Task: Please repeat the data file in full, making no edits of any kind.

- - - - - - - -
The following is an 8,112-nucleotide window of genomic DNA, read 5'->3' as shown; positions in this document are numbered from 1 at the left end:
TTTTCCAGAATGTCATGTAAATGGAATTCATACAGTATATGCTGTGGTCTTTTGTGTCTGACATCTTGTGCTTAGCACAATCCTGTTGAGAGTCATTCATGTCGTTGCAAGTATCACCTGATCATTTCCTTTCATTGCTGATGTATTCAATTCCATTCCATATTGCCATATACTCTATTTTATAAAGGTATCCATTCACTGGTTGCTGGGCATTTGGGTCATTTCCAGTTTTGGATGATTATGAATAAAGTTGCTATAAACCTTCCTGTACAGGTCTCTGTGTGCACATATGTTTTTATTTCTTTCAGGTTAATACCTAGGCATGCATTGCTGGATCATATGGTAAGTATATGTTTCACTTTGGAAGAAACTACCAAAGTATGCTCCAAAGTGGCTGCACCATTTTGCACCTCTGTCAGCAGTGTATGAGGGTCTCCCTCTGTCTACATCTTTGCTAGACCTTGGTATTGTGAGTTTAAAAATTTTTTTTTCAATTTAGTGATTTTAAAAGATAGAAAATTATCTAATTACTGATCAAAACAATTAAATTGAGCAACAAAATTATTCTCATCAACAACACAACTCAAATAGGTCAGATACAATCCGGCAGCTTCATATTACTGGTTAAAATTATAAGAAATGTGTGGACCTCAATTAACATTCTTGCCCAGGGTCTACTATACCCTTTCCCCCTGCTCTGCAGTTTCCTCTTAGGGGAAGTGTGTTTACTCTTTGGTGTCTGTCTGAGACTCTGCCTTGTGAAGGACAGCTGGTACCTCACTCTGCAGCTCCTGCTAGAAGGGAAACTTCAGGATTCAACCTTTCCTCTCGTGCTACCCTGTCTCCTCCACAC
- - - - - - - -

The following is an 8,112-nucleotide window of genomic DNA, read 5'->3' as shown; positions in this document are numbered from 1 at the left end:
TTTTCCAGAATGTCATGTAAATGGAATTCATACAGTATATGCTGTGGTCTTTTGTGTCTGACATCTTGTGCTTAGCACAATCCTGTTGAGAGTCATTCATGTCGTTGCAAGTATCACCTGATCATTTCCTTTCATTGCTGATGTATTCAATTCCATTCCATATTGCCATATACTCTATTTTATAAAGGTATCCATTCACTGGTTGCTGGGCATTTGGGTCATTTCCAGTTTTGGATGATTATGAATAAAGTTGCTATAAACCTTCCTGTACAGGTCTCTGTGTGCACATATGTTTTTATTTCTTTCAGGTTAATACCTAGGCATGCATTGCTGGATCATATGGTAAGTATATGTTTCACTTTGGAAGAAACTACCAAAGTATGCTCCAAAGTGGCTGCACCATTTTGCACCTCTGTCAGCAGTGTATGAGGGTCTCCCTCTGTCTACATCTTTGCTAGACCTTGGTATTGTGAGTTTAAAAATTTTTTTTTCAATTTAGTGATTTTAAAAGATAGAAAATTATCTAATTACTGATCAAAACAATTAAATTGAGCAACAAAATTATTCTCATCAACAACACAACTCAAATAGGTCAGATACAATCCGGCAGCTTCATATTACTGGTTAAAATTATAAGAAATGTGTGGACCTCAATTAACATTCTTGCCCAGGGTCTACTATACCCTTTCCCCCTGCTCTGCAGTTTCCTCTTAGGGGAAGTGTGTTTACTCTTTGGTGTCTGTCTGAGACTCTGCCTTGTGAAGGACAGCTGGTACCTCACTCTGCAGCTCCTGCTAGAAGGGAAACTTCAGGATTCAACCTTTCCTCTCGTGCTACCCTGTCTCCTCCACAC